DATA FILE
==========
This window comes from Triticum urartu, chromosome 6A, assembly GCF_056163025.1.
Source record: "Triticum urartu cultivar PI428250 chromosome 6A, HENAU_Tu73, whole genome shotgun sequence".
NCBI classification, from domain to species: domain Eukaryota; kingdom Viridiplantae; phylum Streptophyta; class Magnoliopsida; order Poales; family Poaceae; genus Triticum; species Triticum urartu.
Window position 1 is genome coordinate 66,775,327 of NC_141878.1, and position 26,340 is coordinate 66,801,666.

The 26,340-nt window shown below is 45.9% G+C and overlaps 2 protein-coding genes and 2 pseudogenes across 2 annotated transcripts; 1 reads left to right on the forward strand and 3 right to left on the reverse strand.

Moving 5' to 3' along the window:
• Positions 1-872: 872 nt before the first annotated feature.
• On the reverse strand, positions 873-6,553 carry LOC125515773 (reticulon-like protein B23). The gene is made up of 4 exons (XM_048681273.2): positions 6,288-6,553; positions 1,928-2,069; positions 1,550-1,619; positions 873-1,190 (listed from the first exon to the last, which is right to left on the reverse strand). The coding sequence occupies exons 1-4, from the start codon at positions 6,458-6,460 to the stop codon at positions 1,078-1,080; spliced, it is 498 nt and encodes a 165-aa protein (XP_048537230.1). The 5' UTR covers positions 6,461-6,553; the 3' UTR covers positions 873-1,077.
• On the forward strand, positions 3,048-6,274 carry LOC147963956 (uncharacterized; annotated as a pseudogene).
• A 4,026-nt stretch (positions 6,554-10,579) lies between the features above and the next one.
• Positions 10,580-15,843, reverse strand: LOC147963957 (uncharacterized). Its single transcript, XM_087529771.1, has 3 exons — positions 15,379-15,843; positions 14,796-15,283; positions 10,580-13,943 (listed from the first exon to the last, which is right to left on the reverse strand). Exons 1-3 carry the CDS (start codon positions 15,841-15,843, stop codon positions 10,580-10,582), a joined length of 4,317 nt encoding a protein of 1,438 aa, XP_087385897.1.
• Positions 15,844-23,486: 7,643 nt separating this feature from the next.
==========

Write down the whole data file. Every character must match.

This window comes from Triticum urartu, chromosome 6A, assembly GCF_056163025.1.
Source record: "Triticum urartu cultivar PI428250 chromosome 6A, HENAU_Tu73, whole genome shotgun sequence".
NCBI classification, from domain to species: domain Eukaryota; kingdom Viridiplantae; phylum Streptophyta; class Magnoliopsida; order Poales; family Poaceae; genus Triticum; species Triticum urartu.
Window position 1 is genome coordinate 66,775,327 of NC_141878.1, and position 26,340 is coordinate 66,801,666.

The 26,340-nt window shown below is 45.9% G+C and overlaps 2 protein-coding genes and 2 pseudogenes across 2 annotated transcripts; 1 reads left to right on the forward strand and 3 right to left on the reverse strand.

Moving 5' to 3' along the window:
• Positions 1-872: 872 nt before the first annotated feature.
• On the reverse strand, positions 873-6,553 carry LOC125515773 (reticulon-like protein B23). The gene is made up of 4 exons (XM_048681273.2): positions 6,288-6,553; positions 1,928-2,069; positions 1,550-1,619; positions 873-1,190 (listed from the first exon to the last, which is right to left on the reverse strand). The coding sequence occupies exons 1-4, from the start codon at positions 6,458-6,460 to the stop codon at positions 1,078-1,080; spliced, it is 498 nt and encodes a 165-aa protein (XP_048537230.1). The 5' UTR covers positions 6,461-6,553; the 3' UTR covers positions 873-1,077.
• On the forward strand, positions 3,048-6,274 carry LOC147963956 (uncharacterized; annotated as a pseudogene).
• A 4,026-nt stretch (positions 6,554-10,579) lies between the features above and the next one.
• Positions 10,580-15,843, reverse strand: LOC147963957 (uncharacterized). Its single transcript, XM_087529771.1, has 3 exons — positions 15,379-15,843; positions 14,796-15,283; positions 10,580-13,943 (listed from the first exon to the last, which is right to left on the reverse strand). Exons 1-3 carry the CDS (start codon positions 15,841-15,843, stop codon positions 10,580-10,582), a joined length of 4,317 nt encoding a protein of 1,438 aa, XP_087385897.1.
• Positions 15,844-23,486: 7,643 nt separating this feature from the next.